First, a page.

noob here again.
I read in geoTIFFs using xarray’s open_rasterio. I notice that the nodatavals attribute is always a tuple of length one, e.g. (nan,) or (-9999.0,). I also only deal (so far) with single band TIFFs. I have searched and, if anything, concluded that there’s not really an official standard here. So, questions I’d really appreciate people’s guidance on are:
- Is it a tuple to deal with the general case of n-bands in the input file, and allow for different nodatavals per band?
- Is it a tuple to deal with multiple nodataval encodings within a single band? (Is this possible? Illegal? Dumb?)
- This flows through to nodatavals being a tuple (of length 1) in the xarray DataArray’s attribute. I’m preserving this as a tuple, but could I (should I?) drop the tuple and just retain the scalar nodataval for the attribute?
- Is there anything special about the nodatavals attribute in xarray? (xarray methods do seem keen to drop attributes, in general, so I’m guessing this isn’t critical at all).
- I’m hazy on this (it’s been a few months now), but some people can create geoTIFFs with no nodatavals tag/metadata. I think open_rasterio defaults to assigning the nodatavals attribute to (nan,) in that case. In the past (several months ago), I was detecting the (nan,) and correcting the data based on what the user had told me was actually used to encode nodata. Given that (nan,) can be a genuine encoding for nodata, is there a better way of detecting that the geoTIFF creator didn’t supply this tag? Note, an acceptable answer is “No, you’d just need to know and explicitly override on a file by file basis.”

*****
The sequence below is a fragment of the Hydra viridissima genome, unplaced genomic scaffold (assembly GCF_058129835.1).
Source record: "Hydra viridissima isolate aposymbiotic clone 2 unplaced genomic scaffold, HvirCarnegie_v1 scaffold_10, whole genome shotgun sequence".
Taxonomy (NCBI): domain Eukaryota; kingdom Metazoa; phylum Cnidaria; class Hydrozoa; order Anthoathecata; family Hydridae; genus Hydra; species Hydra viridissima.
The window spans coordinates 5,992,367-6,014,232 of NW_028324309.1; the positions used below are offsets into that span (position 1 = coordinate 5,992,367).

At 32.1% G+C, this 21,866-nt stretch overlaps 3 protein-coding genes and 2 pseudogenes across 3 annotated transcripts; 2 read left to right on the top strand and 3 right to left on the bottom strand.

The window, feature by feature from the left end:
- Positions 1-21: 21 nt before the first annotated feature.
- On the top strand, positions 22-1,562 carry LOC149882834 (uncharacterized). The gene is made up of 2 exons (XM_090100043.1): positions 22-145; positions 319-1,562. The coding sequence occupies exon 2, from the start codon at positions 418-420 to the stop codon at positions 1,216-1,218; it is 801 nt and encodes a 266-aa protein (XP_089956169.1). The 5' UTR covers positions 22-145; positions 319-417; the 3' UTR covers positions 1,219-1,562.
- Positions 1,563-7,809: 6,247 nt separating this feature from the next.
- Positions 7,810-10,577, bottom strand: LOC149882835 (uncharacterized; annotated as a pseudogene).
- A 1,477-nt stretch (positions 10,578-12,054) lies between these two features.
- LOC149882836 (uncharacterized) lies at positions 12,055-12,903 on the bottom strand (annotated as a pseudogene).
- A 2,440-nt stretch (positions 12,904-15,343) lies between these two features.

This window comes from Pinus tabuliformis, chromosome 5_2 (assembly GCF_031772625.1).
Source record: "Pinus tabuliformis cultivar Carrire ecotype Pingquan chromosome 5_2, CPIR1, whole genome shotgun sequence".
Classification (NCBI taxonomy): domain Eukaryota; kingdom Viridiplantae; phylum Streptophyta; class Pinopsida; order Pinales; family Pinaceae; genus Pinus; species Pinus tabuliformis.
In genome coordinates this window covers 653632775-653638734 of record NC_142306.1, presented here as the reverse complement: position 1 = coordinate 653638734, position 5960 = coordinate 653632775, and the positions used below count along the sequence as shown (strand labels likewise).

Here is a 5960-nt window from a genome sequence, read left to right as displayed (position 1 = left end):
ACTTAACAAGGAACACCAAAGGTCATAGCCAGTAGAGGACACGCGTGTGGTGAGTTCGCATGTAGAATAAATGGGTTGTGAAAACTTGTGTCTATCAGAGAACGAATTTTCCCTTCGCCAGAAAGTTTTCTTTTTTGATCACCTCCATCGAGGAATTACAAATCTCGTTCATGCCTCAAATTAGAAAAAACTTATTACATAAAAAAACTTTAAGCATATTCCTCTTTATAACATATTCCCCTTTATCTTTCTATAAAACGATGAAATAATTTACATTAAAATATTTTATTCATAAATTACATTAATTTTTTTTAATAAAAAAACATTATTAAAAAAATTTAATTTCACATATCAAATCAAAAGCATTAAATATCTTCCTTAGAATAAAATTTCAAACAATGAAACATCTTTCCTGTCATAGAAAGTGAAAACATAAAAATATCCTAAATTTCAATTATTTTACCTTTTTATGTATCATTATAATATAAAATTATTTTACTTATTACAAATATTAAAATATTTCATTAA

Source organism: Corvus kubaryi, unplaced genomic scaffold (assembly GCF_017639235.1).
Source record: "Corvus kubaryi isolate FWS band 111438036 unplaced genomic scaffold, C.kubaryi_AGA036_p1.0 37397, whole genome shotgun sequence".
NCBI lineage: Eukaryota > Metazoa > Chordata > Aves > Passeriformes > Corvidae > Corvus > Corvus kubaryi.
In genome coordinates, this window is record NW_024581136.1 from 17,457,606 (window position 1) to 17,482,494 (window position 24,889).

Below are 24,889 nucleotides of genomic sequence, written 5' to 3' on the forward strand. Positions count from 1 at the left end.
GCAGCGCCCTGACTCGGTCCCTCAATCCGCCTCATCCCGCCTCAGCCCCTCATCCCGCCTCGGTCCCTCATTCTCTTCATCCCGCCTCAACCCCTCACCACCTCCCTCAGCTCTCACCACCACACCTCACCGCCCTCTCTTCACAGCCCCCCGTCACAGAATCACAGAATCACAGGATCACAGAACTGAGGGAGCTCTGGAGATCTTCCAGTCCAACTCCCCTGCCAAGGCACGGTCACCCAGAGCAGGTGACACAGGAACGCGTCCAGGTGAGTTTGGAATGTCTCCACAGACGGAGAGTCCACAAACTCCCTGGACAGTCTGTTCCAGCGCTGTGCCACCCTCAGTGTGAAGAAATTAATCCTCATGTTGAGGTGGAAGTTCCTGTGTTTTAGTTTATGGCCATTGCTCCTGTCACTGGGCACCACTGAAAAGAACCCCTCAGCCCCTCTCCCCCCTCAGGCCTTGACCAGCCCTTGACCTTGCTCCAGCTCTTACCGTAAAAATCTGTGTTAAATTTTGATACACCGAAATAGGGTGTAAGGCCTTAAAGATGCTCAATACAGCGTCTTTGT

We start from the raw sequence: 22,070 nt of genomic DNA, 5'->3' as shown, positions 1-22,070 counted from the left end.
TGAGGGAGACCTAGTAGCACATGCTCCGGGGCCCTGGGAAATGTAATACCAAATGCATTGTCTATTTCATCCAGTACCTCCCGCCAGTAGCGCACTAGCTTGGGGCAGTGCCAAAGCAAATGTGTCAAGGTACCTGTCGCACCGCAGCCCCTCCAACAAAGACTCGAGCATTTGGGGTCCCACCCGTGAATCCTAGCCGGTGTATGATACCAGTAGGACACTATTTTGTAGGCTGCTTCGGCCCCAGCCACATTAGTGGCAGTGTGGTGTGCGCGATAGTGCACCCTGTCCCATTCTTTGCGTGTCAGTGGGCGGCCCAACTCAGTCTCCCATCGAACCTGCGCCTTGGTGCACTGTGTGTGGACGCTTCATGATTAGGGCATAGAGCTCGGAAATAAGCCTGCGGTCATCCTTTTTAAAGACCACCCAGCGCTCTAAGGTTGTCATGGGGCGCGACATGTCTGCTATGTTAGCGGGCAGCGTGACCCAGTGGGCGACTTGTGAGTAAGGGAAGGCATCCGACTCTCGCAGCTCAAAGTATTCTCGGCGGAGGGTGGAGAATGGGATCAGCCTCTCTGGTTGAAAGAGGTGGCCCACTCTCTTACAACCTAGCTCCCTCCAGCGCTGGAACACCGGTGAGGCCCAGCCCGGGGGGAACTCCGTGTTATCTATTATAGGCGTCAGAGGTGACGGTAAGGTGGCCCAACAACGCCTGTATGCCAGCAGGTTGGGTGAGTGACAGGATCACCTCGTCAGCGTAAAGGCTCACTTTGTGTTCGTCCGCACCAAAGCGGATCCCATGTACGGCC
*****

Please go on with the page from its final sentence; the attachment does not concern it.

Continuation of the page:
This is part of my own IO routine that ingests multiple geoTIFFs and stacks them, so by the time they’re stacked I’d like to have a consistent, single, notion of “nodata” (i.e. np.nan).